Day 55 – Otavalo, Ecuador

Today we rode from Pasto, Columbia to Otavalo, Ecuador.  It was a fantastic ride over smooth Andean highways with incredible vistas.  The border crossing at Ipiales was time consuming because of a long line-up to get our passports stamped, but otherwise it was a painless procedure compared to what we went through in Central America.  The total cost was 80 cents for photocopies, and no helpers were required.

The town of Otavalo is nestled in the pines at the foot of a towering dormant volcano.  It has a pleasant atmosphere with a good choice of cafes and restaurants.  There is a central square full of hand-made crafts for sale.  I noticed a lot of hostels while looknig for a motorcycle-friendly hotel (success for $20 a night).  Otavalo seems to be a backpacker hotspot.

I am looking forward to exploring Ecuador and beyond, but I am going to miss Columbia.  I had some amazing experiences interacting with the Colombian people.  One night in particular stands out.  We had stopped for the night in Oiba, a small town between Tunja and Bucamaranga.  It was July 20th, which was fiesta in all of Columbia.  I had written a blog entry at an internet cafe.  Ted had already gone to sleep.  Instead of going back up the hill to the hotel, I went down to the town square to check out the fiesta.

It was quite the scene.  The town square was packed full of people.  There was a temporary stage set up with giant speakers.  Music was blasting, and a mass of people were dancing.  Caballeros rode horses through the crowd.  Food and drink stands were set up all around the square.  There was a bar under a canopy in the middle of the square, and it was obvious that a lot of people had been taking full advantage.  I could see one guy hanging onto one of the poles holding up the canopy.  I thought he would bring the whole thing down.  I saw a girl who was maybe 10 years old walking around sipping a beer.

I was standing there taking in the whole spectacle when a group of people dancing nearby came up to me and invited me to join them.  It would have been rude to refuse.  A beer was thrust into my hand (Aguila), as was a shot of homemade happy juice (rum and rice milk?).  I was surrounded by people, all asking me questions in Spanish.  Where was I from?  How did I like Colombia?  Why was l in Oiba?  I answered as best I could with my limited Spanish.  People were fascinated that I had come all the way from Canada on a motorcycle.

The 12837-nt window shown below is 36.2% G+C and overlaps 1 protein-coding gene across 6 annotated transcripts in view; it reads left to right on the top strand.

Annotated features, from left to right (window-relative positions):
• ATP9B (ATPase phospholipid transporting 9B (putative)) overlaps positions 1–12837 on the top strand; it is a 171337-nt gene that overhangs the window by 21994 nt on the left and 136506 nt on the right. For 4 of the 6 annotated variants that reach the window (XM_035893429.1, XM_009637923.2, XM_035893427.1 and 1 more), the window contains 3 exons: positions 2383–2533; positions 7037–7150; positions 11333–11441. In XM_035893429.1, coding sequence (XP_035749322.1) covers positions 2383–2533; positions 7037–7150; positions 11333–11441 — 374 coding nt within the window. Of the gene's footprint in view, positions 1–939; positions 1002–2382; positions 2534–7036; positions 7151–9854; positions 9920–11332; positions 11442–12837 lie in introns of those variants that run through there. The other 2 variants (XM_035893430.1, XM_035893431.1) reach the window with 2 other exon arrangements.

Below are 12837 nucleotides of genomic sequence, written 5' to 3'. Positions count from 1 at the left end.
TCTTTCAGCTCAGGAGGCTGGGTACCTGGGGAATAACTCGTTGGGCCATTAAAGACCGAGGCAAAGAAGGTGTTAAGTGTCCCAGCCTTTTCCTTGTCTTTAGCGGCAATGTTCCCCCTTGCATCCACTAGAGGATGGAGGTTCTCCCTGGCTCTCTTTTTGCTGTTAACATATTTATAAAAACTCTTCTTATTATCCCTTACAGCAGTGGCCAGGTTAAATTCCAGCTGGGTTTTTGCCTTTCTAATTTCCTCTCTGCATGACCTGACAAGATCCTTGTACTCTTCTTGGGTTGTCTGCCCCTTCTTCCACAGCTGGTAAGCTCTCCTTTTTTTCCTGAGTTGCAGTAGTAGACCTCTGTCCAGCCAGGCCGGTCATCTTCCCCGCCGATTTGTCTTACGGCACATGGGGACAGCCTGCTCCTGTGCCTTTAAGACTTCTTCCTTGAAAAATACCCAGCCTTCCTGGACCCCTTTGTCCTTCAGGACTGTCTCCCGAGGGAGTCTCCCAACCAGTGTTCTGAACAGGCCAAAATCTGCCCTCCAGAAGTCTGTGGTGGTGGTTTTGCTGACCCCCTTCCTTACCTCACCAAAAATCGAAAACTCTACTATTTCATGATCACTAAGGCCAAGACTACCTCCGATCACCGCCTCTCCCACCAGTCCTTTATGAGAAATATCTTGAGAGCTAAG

One of the men in the circle wanted to introduce me to his family.  He called his wife and two daughters over.  He kept insisting that I dance with his eldest daughter, who was certainly beautiful.  But I guessed her age at about 16.  However, I didn´t want to offend me new friends, so I danced. 

Soon I was being introduced to a whole group of women closer to my age.  I was surrounded.  One beautiful woman led me to the bar and bought me a beer, giving the other ladies the evil eye.  We were engrossed in conversation when one of my newly made friends came over and pulled us back.  Right behind where we had been standing, a space had formed in the crowd.  My new friend made a stabbing gesture to indicate that a knife fight had broken out.

Parents moved their kids back a few paces, but then continued to dance.  It was their fiesta, and they weren´t about to let a a drunken fight ruin it for themselves and their families.  I couldn´t see what happened with the knife fight because of the crowd, but I shortly afterwards I noticed another couple of guys engaged in a drunken fist fight.  The dancers ignored them.

I continued to chat with my new friends.  They kept giving me more beer.  It was midnight when I finally called it a night.  The fiesta looked like it was just getting going.

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